It’s clear that the new footwear is still a work in progress; he halted his practice session on Tuesday to adjust a little cushion beneath the toe of the insert in his shoes. But he’s clearly committed to this model, despite being the face of Nike’s golf brand for two-plus decades. But he’s not the only one. Jon Rahm, who was born with a club foot, was asked why he thinks he’s hitting the ball so well this year. He cited his new shoes. This year’s kicks, which are Cuater by TravisMathew, are a “game-changer,” according to Rahm. Either he’s a particularly good salesman or these are a big deal.
“I shouldn’t wear flat shoes like that because I end up with some pain,” he said, remembering last year’s inferior footwear, which did have the added benefit of trotting him to World No. 1. But he said he feels like he can stay more stable this season and maintain consistent ball speed numbers for four consecutive days. His ball-striking numbers actually support that, particularly in his last start, when he won at the Mexico Open.
“I think it’s overlooked what a lot of players do behind the doors,” he added. It was a reminder that behind every swing we see on television — or even on the grounds at Southern Hills — there are a whole series of behind-the-scenes decisions that led to that moment. Professional golf is a results-based business. We’re obsessed with outputs. But there are so many different inputs.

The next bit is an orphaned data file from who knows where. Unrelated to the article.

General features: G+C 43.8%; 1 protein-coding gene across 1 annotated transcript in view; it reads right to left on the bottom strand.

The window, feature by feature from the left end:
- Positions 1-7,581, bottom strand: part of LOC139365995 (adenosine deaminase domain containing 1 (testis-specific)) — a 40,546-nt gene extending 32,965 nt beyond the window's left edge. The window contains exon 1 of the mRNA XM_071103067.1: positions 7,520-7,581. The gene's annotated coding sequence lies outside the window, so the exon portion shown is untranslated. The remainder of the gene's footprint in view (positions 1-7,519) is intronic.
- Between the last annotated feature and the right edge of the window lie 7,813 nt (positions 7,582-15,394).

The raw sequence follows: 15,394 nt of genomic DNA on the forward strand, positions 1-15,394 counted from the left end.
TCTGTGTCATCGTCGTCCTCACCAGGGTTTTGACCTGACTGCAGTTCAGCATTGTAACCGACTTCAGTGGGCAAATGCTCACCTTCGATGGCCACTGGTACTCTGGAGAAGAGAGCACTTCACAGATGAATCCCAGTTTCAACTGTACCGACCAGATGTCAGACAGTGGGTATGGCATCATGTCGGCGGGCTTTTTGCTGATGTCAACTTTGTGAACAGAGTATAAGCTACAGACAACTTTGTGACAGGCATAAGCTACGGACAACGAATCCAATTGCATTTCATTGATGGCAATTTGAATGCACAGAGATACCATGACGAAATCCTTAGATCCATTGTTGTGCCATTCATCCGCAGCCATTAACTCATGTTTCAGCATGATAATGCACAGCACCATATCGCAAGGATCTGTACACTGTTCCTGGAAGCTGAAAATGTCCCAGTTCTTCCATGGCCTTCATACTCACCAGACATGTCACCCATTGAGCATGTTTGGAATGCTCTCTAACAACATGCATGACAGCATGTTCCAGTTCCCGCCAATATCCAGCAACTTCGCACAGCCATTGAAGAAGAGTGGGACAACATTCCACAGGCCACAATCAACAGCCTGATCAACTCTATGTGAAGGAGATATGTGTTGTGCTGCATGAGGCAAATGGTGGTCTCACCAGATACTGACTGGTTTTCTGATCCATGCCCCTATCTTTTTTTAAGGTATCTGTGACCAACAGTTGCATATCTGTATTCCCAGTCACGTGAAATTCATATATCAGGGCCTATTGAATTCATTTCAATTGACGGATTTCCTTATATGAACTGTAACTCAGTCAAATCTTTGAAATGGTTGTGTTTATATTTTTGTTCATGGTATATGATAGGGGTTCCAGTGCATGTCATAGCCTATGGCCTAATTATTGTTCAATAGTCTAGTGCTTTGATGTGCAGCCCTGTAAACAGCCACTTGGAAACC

As for why shoes are so important? “For any athlete, the only point of contact we have with the ground is our feet,” Rahm said. “So I think that should be the single most important thing.”
Where players get their groove on
by Luke Kerr-Dineen
The greens are small out at Southern Hills, and the runoffs around them have been consuming players’ thoughts for days.
“It’s kind of like Winged Foot,” Bryson DeChambeau said of Southern Hills on Tuesday. “With a little bit Shinnecock slopes on the greens.”
But unlike Shinnecock, the course is set up so Bermuda rough cuts into the runoff areas. That means when players do miss greens, putting won’t be an option.
“It’s forcing you to chip,” Rory McIlroy says. “It’s forcing you to get a wedge in your hands.” Preparing for that eventuality, players have been spending the early part of their weeks at the 2022 PGA Championship testing and refining their wedge setups.
Wedge maestro Bob Vokey has been busy making the rounds on the range during the early part of the week, at one point stopping to chat with Patrick Cantlay, who, with the help of a Trackman, was testing 14 different wedges. Fourteen. They were all variations of grinds, finishes and bounces for each of his 46-, 52-, 56- and 61-degree models.
Cantlay on this occasion was searching for the sweet spot in his spin numbers and, crucially, how the wedge interacts with the turf — especially important on these grainy Bermuda grass lies. The winner this week will be the player who excels in the fine margins, and on Tuesday at the PGA Championship, Cantlay was deep in the small stuff.